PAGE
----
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Justin Williams’ paintings take inspiration from an infamous Australian cult

By Yaya Azariah Clarke

How do you know if your surroundings are ordinary? For some, ordinary is a city life – living by the flash of a New York minute or being immersed in the cacophony of Lagos’ streets. Whereas for others, it’s a life close to nature’s grand scenes; clear blue waters, lush plants and wildlife. This is the case for the artist Justin Williams, whose childhood surrounded by vast expanses of greenery has served as one of the central influences to his folk-infused work.

Justin is originally from a small town in the foothills of Dandenong Ranges in Victoria, Australia populated by low mountain ranges and forest area. During his childhood, his family relocated to an area off the Great Ocean Road, on the south coast, overlooking beaches, wildlife and towering cliffs. “While growing up, art wasn’t really something that was around me,” he tells us. But what did spark Justin’s curiosity was the was the beauty and richness of his great grandparents history, their move from Alexandria, Egypt to a large migrant community in Melbourne’s suburbs. “The objects and artefacts from their old life fascinated me,” he says.

Throughout Justin’s oeuvre, there is a powerful presence of folklore. There is often a central character on his canvas (or what seems to be a central character), spilling a narrative to a tight-knit group or simply into the ether. There’s a stroke of mystery with a heavy dose of the human condition; pensive thoughts and people searching for something – objects, answers – beyond themselves. Justin believes this feeling is because “the places I moved up to and grew up in weren’t normal or scenes you can find anywhere in the world”, especially when he considers his familiarity with a local cult – The Family. “They had properties in the forest and when I was younger it felt like folklore because of all the stories I heard about what they were up to,” he tells us. “As I got older and became more interested in them, I moved back to this part of Victoria, this time deeper into the forest, and I found out that the cult was called The Family,” he says.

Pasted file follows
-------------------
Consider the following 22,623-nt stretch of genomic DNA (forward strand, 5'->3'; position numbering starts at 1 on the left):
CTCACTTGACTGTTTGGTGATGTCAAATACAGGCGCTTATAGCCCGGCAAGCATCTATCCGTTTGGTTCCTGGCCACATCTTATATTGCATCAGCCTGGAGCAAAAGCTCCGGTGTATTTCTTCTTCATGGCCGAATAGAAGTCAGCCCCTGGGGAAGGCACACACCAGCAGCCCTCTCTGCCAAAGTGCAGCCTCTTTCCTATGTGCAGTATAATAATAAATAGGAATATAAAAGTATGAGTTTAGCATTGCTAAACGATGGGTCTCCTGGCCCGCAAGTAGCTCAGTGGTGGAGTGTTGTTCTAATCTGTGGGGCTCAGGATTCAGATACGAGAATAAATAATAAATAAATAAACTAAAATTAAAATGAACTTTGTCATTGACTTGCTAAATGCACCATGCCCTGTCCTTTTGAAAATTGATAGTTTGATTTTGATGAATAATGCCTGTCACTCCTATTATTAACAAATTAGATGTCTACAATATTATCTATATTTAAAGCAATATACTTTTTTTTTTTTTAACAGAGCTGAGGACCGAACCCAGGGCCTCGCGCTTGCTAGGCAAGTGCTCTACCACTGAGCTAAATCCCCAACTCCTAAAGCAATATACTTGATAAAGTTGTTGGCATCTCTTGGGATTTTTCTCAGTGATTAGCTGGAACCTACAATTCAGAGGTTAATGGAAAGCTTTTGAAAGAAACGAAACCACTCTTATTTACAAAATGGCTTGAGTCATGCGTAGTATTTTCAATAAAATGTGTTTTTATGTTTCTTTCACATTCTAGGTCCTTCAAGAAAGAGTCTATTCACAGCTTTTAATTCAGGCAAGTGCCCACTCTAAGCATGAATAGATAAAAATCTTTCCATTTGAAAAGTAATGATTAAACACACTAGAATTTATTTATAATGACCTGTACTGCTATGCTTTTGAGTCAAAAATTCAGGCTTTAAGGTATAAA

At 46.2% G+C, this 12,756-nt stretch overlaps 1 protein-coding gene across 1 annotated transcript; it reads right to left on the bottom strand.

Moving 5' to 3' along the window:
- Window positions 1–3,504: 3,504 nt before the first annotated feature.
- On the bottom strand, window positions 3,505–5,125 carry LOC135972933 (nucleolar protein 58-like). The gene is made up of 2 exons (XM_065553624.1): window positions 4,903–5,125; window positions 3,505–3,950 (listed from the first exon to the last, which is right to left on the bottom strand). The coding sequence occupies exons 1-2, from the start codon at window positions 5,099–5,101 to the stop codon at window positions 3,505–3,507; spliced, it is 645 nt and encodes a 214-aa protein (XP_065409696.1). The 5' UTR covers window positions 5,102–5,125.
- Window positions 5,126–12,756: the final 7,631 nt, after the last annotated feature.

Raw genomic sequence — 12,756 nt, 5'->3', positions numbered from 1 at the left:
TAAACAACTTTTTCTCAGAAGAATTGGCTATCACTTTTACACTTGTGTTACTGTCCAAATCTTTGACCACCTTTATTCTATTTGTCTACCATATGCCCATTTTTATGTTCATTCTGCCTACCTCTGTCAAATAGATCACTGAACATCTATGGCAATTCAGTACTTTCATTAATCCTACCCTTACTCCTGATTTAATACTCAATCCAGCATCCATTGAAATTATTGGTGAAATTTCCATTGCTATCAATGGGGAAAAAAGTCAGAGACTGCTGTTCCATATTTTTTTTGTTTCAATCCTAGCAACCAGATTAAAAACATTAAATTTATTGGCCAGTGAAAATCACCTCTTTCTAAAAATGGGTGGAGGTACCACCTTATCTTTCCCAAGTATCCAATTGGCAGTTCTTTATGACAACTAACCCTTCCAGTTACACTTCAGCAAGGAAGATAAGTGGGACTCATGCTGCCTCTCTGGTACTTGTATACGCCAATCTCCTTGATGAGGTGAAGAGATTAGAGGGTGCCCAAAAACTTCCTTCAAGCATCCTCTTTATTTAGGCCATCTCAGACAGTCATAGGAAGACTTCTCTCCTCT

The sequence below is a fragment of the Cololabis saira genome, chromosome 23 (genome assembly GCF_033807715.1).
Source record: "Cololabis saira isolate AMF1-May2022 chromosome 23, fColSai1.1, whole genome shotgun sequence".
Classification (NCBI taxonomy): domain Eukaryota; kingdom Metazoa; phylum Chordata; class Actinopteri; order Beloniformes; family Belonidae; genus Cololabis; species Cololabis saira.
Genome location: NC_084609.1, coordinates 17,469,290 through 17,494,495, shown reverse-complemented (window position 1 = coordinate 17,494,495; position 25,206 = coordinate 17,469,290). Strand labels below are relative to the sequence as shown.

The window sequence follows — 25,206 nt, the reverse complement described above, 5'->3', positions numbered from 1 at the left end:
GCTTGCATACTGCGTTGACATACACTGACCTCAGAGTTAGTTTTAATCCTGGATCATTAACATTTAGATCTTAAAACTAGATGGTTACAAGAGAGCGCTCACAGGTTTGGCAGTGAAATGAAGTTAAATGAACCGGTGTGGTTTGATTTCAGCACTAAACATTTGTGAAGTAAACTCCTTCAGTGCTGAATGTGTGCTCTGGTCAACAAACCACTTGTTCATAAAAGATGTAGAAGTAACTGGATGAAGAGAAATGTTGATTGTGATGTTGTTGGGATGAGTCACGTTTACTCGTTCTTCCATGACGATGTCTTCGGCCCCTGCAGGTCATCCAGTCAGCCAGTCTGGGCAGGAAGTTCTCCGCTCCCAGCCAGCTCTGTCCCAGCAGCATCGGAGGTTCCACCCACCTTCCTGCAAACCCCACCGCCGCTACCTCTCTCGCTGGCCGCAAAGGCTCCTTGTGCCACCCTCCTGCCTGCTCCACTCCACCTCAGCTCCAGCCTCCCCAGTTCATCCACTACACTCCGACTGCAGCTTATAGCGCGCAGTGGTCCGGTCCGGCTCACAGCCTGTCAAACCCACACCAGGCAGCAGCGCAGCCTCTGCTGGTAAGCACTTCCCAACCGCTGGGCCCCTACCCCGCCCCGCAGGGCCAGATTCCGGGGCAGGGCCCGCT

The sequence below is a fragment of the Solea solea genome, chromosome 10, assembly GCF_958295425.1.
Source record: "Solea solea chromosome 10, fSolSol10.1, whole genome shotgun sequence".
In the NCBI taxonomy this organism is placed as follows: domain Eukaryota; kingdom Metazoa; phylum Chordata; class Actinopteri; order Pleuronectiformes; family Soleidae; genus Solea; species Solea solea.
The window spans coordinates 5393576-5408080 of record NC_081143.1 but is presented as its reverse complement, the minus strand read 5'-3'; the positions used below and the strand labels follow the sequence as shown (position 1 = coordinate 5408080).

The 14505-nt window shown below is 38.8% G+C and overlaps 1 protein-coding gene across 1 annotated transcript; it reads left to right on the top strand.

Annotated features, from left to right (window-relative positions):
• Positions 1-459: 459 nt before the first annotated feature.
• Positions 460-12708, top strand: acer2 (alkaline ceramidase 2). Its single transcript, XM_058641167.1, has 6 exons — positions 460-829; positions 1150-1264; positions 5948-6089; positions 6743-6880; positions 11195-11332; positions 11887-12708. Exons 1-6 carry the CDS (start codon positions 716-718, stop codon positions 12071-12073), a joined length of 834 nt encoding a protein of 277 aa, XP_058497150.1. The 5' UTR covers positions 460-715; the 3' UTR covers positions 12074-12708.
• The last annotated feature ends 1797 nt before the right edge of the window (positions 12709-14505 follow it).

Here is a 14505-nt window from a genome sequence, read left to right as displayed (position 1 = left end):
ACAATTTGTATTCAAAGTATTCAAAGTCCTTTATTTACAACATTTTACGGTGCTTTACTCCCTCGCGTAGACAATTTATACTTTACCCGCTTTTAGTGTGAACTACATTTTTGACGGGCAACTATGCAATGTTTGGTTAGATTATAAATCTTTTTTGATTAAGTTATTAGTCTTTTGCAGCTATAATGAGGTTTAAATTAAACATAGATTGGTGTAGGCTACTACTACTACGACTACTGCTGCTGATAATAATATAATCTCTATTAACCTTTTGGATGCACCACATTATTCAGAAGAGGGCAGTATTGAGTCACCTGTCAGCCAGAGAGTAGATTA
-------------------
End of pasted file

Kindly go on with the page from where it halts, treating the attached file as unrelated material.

The Family – founded in the 1960s – gained traction in the ‘80s after allegations of child abuse and the illegal adoption of children. It has since remained in the margins of discourse surrounding cults due to its mixing of eastern and western religious teachings alongside its leader Anne Hamilton-Byrne’s claiming she was reincarnation of Jesus. “It’s just something you get in rural areas outside of larger cities,” he tells us. “The more I asked myself why I wanted to depict these people in my work, the more I realised it was to do with looking at myself in the mirror as an outsider and feeling like I never belonged growing up,” he says.

For Justin, this theme of belonging has a large impact on his approach to the work. Veering away creating in a project-based format or centering his shows around specific themes, he has grown more interested in “work over a lifetime” developing long-running stories and scenes and situations in his paintings. When working on the works in his current show Synonym, he leaned into stories he had visually told in the past, developing different versions and creating new perspectives for the characters. “I guess in this way, it’s all a self portrait.” This approach also reflects in his process. Building up the canvas with abstract brushstrokes and shapes, he then “beats the narrative into the work” before oversaturating the canvas with a plethora of materials and then stripping it back to its ghost-like, patchy effect.

Sometimes it’s a wonder how an artist can continually draw from the same emotions, feelings and stories and still come out with such a range of scenes. But Justin’s got the knack because he knows how to pair fiction and reality (or an infamous cult and his individual story). He attributes his continued desire to paint to a journey of “making friends” with his self-doubt. “It’s kind of a justification and destruction process. I want to let the work come into the world.”